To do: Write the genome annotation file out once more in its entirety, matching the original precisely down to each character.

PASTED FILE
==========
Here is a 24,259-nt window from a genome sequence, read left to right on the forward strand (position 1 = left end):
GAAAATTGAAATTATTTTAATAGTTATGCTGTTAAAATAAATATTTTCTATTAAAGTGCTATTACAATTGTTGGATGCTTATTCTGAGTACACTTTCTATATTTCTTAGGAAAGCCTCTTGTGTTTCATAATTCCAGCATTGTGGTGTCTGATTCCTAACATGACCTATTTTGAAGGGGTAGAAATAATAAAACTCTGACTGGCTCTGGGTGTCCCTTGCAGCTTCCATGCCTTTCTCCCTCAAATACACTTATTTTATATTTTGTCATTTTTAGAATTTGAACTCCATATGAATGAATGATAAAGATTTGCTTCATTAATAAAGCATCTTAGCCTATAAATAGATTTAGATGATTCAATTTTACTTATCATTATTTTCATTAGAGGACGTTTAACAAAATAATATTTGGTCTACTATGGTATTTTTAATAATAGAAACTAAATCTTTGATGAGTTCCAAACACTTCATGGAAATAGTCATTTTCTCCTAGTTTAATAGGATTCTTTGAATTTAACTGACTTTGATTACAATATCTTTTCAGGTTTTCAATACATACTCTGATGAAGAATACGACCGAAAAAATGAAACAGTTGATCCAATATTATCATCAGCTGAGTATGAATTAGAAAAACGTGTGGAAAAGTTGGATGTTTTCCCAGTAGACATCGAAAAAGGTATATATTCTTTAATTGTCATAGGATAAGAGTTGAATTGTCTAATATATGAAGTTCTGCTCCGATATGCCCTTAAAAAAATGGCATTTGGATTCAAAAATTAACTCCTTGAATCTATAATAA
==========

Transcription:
Here is a 24,259-nt window from a genome sequence, read left to right on the forward strand (position 1 = left end):
GAAAATTGAAATTATTTTAATAGTTATGCTGTTAAAATAAATATTTTCTATTAAAGTGCTATTACAATTGTTGGATGCTTATTCTGAGTACACTTTCTATATTTCTTAGGAAAGCCTCTTGTGTTTCATAATTCCAGCATTGTGGTGTCTGATTCCTAACATGACCTATTTTGAAGGGGTAGAAATAATAAAACTCTGACTGGCTCTGGGTGTCCCTTGCAGCTTCCATGCCTTTCTCCCTCAAATACACTTATTTTATATTTTGTCATTTTTAGAATTTGAACTCCATATGAATGAATGATAAAGATTTGCTTCATTAATAAAGCATCTTAGCCTATAAATAGATTTAGATGATTCAATTTTACTTATCATTATTTTCATTAGAGGACGTTTAACAAAATAATATTTGGTCTACTATGGTATTTTTAATAATAGAAACTAAATCTTTGATGAGTTCCAAACACTTCATGGAAATAGTCATTTTCTCCTAGTTTAATAGGATTCTTTGAATTTAACTGACTTTGATTACAATATCTTTTCAGGTTTTCAATACATACTCTGATGAAGAATACGACCGAAAAAATGAAACAGTTGATCCAATATTATCATCAGCTGAGTATGAATTAGAAAAACGTGTGGAAAAGTTGGATGTTTTCCCAGTAGACATCGAAAAAGGTATATATTCTTTAATTGTCATAGGATAAGAGTTGAATTGTCTAATATATGAAGTTCTGCTCCGATATGCCCTTAAAAAAATGGCATTTGGATTCAAAAATTAACTCCTTGAATCTATAATAA